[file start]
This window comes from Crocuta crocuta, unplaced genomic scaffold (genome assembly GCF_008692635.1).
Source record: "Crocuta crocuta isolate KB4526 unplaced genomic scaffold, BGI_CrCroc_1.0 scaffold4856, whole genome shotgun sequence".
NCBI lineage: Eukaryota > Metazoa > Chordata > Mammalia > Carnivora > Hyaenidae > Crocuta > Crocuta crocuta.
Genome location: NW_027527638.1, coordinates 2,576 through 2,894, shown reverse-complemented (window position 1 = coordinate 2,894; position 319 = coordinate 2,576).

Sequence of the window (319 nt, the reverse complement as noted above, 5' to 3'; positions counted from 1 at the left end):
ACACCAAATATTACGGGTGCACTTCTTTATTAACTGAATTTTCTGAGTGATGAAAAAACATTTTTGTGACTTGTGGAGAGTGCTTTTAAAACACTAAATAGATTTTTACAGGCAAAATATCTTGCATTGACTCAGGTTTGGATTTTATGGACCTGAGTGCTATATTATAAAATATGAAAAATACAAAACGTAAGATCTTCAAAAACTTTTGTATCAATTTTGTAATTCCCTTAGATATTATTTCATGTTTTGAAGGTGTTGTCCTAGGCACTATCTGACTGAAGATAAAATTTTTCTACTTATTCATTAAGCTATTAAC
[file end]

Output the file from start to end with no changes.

This window comes from Crocuta crocuta, unplaced genomic scaffold (genome assembly GCF_008692635.1).
Source record: "Crocuta crocuta isolate KB4526 unplaced genomic scaffold, BGI_CrCroc_1.0 scaffold4856, whole genome shotgun sequence".
NCBI lineage: Eukaryota > Metazoa > Chordata > Mammalia > Carnivora > Hyaenidae > Crocuta > Crocuta crocuta.
Genome location: NW_027527638.1, coordinates 2,576 through 2,894, shown reverse-complemented (window position 1 = coordinate 2,894; position 319 = coordinate 2,576).

Sequence of the window (319 nt, the reverse complement as noted above, 5' to 3'; positions counted from 1 at the left end):
ACACCAAATATTACGGGTGCACTTCTTTATTAACTGAATTTTCTGAGTGATGAAAAAACATTTTTGTGACTTGTGGAGAGTGCTTTTAAAACACTAAATAGATTTTTACAGGCAAAATATCTTGCATTGACTCAGGTTTGGATTTTATGGACCTGAGTGCTATATTATAAAATATGAAAAATACAAAACGTAAGATCTTCAAAAACTTTTGTATCAATTTTGTAATTCCCTTAGATATTATTTCATGTTTTGAAGGTGTTGTCCTAGGCACTATCTGACTGAAGATAAAATTTTTCTACTTATTCATTAAGCTATTAAC